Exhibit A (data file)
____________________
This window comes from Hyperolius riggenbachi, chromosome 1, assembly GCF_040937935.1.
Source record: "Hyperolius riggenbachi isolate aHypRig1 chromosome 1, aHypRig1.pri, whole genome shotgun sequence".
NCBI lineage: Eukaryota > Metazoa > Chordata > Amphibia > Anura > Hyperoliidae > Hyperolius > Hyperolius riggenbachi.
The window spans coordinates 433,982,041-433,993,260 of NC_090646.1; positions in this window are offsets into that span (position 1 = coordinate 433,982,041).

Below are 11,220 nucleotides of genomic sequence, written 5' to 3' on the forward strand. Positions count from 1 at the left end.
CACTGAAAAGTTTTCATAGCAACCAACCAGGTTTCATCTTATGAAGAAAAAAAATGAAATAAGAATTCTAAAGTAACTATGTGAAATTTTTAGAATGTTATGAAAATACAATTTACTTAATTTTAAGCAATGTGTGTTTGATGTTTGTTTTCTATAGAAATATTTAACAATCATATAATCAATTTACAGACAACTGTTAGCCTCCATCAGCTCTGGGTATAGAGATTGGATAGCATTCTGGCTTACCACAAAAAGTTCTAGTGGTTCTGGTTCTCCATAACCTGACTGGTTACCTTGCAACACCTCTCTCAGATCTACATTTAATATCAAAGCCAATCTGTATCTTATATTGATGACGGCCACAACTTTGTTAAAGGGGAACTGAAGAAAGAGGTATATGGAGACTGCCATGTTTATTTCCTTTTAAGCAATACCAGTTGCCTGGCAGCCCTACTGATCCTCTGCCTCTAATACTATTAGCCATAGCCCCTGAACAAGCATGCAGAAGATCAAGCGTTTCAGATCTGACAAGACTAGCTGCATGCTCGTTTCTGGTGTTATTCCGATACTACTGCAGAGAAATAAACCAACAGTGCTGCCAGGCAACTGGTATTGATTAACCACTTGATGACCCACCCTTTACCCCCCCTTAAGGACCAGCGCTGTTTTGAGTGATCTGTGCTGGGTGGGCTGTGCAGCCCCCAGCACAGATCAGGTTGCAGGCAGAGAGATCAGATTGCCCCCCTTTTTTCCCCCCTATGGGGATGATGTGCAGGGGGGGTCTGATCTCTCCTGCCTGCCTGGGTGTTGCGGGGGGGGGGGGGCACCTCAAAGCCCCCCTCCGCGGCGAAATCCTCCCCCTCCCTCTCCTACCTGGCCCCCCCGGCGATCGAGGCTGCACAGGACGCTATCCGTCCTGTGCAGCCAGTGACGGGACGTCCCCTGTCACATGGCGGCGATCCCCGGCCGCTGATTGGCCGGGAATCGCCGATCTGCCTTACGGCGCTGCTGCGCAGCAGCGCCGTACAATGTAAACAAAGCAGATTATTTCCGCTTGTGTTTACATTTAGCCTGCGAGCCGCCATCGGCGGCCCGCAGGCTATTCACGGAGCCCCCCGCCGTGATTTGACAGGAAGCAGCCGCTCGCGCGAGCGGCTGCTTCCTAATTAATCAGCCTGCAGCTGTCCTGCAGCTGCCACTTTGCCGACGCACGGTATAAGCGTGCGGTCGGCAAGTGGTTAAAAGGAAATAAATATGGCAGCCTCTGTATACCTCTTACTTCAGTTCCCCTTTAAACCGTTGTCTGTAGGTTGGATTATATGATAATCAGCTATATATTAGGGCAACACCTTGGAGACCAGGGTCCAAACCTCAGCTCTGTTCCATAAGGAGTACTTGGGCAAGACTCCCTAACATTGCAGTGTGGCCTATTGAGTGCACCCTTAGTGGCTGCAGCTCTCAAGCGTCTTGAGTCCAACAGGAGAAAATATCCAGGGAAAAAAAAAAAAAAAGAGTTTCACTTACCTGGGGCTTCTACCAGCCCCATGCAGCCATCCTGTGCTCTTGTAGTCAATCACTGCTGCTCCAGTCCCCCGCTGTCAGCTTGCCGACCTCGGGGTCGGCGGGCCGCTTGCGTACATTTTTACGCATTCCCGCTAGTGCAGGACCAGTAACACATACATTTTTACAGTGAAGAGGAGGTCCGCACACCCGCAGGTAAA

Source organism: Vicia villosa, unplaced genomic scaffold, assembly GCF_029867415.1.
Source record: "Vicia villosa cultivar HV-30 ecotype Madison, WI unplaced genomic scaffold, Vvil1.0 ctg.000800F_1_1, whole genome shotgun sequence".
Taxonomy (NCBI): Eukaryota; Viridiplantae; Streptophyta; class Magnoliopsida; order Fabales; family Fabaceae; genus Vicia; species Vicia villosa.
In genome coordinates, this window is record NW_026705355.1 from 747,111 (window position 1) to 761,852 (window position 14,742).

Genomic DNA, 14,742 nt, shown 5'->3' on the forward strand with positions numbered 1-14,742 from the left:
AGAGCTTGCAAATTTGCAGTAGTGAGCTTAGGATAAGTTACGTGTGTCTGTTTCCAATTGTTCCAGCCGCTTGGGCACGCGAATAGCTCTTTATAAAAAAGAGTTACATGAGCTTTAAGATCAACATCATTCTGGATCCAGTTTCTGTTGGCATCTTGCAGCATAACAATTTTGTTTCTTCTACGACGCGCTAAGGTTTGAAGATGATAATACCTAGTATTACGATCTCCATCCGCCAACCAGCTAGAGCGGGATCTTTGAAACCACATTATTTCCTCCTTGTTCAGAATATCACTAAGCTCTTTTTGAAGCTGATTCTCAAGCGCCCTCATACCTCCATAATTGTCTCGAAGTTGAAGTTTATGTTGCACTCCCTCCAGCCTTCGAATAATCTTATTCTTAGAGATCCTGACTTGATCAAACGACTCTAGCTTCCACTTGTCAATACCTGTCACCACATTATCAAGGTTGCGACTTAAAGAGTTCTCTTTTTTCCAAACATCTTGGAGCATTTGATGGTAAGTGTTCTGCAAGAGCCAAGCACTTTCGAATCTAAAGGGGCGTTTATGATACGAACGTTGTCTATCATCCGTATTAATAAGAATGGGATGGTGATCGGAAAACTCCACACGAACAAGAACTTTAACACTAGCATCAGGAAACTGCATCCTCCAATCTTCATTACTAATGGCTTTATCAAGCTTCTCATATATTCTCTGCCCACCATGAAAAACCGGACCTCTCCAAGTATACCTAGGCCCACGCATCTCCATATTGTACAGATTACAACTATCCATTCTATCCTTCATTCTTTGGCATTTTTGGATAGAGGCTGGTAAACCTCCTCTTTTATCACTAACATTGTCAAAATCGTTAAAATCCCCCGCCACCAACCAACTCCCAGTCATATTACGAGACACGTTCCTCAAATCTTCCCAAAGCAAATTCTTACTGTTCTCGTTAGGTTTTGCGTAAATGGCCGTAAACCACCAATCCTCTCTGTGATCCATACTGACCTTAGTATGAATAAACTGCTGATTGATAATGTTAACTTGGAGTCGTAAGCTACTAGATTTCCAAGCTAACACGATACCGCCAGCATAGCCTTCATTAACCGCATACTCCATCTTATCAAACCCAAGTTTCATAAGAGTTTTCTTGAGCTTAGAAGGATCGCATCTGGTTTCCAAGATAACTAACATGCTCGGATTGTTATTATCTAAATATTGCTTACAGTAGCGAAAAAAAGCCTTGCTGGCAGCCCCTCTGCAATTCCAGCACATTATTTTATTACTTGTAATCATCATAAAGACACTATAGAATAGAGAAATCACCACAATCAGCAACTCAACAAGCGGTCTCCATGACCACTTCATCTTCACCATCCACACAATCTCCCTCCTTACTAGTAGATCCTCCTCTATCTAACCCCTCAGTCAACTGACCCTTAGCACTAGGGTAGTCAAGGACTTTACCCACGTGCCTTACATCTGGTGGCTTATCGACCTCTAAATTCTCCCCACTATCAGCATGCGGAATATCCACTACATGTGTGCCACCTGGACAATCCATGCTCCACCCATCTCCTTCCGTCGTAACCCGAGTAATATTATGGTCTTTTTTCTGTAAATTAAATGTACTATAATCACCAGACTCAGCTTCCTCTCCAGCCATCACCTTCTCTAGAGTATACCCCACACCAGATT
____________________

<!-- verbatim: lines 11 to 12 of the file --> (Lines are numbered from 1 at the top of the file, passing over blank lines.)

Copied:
Genomic DNA, 14,742 nt, shown 5'->3' on the forward strand with positions numbered 1-14,742 from the left:
AGAGCTTGCAAATTTGCAGTAGTGAGCTTAGGATAAGTTACGTGTGTCTGTTTCCAATTGTTCCAGCCGCTTGGGCACGCGAATAGCTCTTTATAAAAAAGAGTTACATGAGCTTTAAGATCAACATCATTCTGGATCCAGTTTCTGTTGGCATCTTGCAGCATAACAATTTTGTTTCTTCTACGACGCGCTAAGGTTTGAAGATGATAATACCTAGTATTACGATCTCCATCCGCCAACCAGCTAGAGCGGGATCTTTGAAACCACATTATTTCCTCCTTGTTCAGAATATCACTAAGCTCTTTTTGAAGCTGATTCTCAAGCGCCCTCATACCTCCATAATTGTCTCGAAGTTGAAGTTTATGTTGCACTCCCTCCAGCCTTCGAATAATCTTATTCTTAGAGATCCTGACTTGATCAAACGACTCTAGCTTCCACTTGTCAATACCTGTCACCACATTATCAAGGTTGCGACTTAAAGAGTTCTCTTTTTTCCAAACATCTTGGAGCATTTGATGGTAAGTGTTCTGCAAGAGCCAAGCACTTTCGAATCTAAAGGGGCGTTTATGATACGAACGTTGTCTATCATCCGTATTAATAAGAATGGGATGGTGATCGGAAAACTCCACACGAACAAGAACTTTAACACTAGCATCAGGAAACTGCATCCTCCAATCTTCATTACTAATGGCTTTATCAAGCTTCTCATATATTCTCTGCCCACCATGAAAAACCGGACCTCTCCAAGTATACCTAGGCCCACGCATCTCCATATTGTACAGATTACAACTATCCATTCTATCCTTCATTCTTTGGCATTTTTGGATAGAGGCTGGTAAACCTCCTCTTTTATCACTAACATTGTCAAAATCGTTAAAATCCCCCGCCACCAACCAACTCCCAGTCATATTACGAGACACGTTCCTCAAATCTTCCCAAAGCAAATTCTTACTGTTCTCGTTAGGTTTTGCGTAAATGGCCGTAAACCACCAATCCTCTCTGTGATCCATACTGACCTTAGTATGAATAAACTGCTGATTGATAATGTTAACTTGGAGTCGTAAGCTACTAGATTTCCAAGCTAACACGATACCGCCAGCATAGCCTTCATTAACCGCATACTCCATCTTATCAAACCCAAGTTTCATAAGAGTTTTCTTGAGCTTAGAAGGATCGCATCTGGTTTCCAAGATAACTAACATGCTCGGATTGTTATTATCTAAATATTGCTTACAGTAGCGAAAAAAAGCCTTGCTGGCAGCCCCTCTGCAATTCCAGCACATTATTTTATTACTTGTAATCATCATAAAGACACTATAGAATAGAGAAATCACCACAATCAGCAACTCAACAAGCGGTCTCCATGACCACTTCATCTTCACCATCCACACAATCTCCCTCCTTACTAGTAGATCCTCCTCTATCTAACCCCTCAGTCAACTGACCCTTAGCACTAGGGTAGTCAAGGACTTTACCCACGTGCCTTACATCTGGTGGCTTATCGACCTCTAAATTCTCCCCACTATCAGCATGCGGAATATCCACTACATGTGTGCCACCTGGACAATCCATGCTCCACCCATCTCCTTCCGTCGTAACCCGAGTAATATTATGGTCTTTTTTCTGTAAATTAAATGTACTATAATCACCAGACTCAGCTTCCTCTCCAGCCATCACCTTCTCTAGAGTATACCCCACACCAGATT